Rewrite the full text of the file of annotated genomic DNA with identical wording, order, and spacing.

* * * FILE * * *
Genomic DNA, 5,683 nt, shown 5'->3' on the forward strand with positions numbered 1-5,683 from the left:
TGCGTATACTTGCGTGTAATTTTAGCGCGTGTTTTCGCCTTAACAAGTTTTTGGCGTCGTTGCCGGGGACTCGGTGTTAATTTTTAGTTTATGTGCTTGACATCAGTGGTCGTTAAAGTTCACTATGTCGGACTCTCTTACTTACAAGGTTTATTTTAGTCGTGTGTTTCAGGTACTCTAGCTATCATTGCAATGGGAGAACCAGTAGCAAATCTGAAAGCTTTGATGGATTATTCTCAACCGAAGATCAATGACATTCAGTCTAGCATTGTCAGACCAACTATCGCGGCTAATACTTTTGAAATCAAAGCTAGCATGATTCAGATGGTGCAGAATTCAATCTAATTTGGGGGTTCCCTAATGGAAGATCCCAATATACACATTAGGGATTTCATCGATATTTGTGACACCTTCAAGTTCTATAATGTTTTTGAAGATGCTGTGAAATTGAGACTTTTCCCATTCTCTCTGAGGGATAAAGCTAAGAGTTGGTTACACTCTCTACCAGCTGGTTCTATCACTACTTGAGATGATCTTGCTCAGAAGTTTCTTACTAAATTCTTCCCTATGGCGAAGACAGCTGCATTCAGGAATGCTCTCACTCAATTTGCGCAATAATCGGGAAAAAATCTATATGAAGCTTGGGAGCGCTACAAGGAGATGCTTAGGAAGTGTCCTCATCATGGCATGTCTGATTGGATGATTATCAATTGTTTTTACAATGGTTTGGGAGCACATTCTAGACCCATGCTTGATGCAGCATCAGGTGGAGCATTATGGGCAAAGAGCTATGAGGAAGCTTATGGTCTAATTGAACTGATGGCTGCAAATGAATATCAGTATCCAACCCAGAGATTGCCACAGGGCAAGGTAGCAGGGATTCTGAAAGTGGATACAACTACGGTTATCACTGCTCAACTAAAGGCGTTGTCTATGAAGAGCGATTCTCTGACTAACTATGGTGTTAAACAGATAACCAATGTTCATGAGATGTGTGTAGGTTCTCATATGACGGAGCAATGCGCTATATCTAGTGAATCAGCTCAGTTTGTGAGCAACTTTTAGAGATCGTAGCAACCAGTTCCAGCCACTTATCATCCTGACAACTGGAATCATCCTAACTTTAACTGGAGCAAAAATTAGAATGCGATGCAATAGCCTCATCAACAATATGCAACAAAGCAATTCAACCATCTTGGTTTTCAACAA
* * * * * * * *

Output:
Genomic DNA, 5,683 nt, shown 5'->3' on the forward strand with positions numbered 1-5,683 from the left:
TGCGTATACTTGCGTGTAATTTTAGCGCGTGTTTTCGCCTTAACAAGTTTTTGGCGTCGTTGCCGGGGACTCGGTGTTAATTTTTAGTTTATGTGCTTGACATCAGTGGTCGTTAAAGTTCACTATGTCGGACTCTCTTACTTACAAGGTTTATTTTAGTCGTGTGTTTCAGGTACTCTAGCTATCATTGCAATGGGAGAACCAGTAGCAAATCTGAAAGCTTTGATGGATTATTCTCAACCGAAGATCAATGACATTCAGTCTAGCATTGTCAGACCAACTATCGCGGCTAATACTTTTGAAATCAAAGCTAGCATGATTCAGATGGTGCAGAATTCAATCTAATTTGGGGGTTCCCTAATGGAAGATCCCAATATACACATTAGGGATTTCATCGATATTTGTGACACCTTCAAGTTCTATAATGTTTTTGAAGATGCTGTGAAATTGAGACTTTTCCCATTCTCTCTGAGGGATAAAGCTAAGAGTTGGTTACACTCTCTACCAGCTGGTTCTATCACTACTTGAGATGATCTTGCTCAGAAGTTTCTTACTAAATTCTTCCCTATGGCGAAGACAGCTGCATTCAGGAATGCTCTCACTCAATTTGCGCAATAATCGGGAAAAAATCTATATGAAGCTTGGGAGCGCTACAAGGAGATGCTTAGGAAGTGTCCTCATCATGGCATGTCTGATTGGATGATTATCAATTGTTTTTACAATGGTTTGGGAGCACATTCTAGACCCATGCTTGATGCAGCATCAGGTGGAGCATTATGGGCAAAGAGCTATGAGGAAGCTTATGGTCTAATTGAACTGATGGCTGCAAATGAATATCAGTATCCAACCCAGAGATTGCCACAGGGCAAGGTAGCAGGGATTCTGAAAGTGGATACAACTACGGTTATCACTGCTCAACTAAAGGCGTTGTCTATGAAGAGCGATTCTCTGACTAACTATGGTGTTAAACAGATAACCAATGTTCATGAGATGTGTGTAGGTTCTCATATGACGGAGCAATGCGCTATATCTAGTGAATCAGCTCAGTTTGTGAGCAACTTTTAGAGATCGTAGCAACCAGTTCCAGCCACTTATCATCCTGACAACTGGAATCATCCTAACTTTAACTGGAGCAAAAATTAGAATGCGATGCAATAGCCTCATCAACAATATGCAACAAAGCAATTCAACCATCTTGGTTTTCAACAA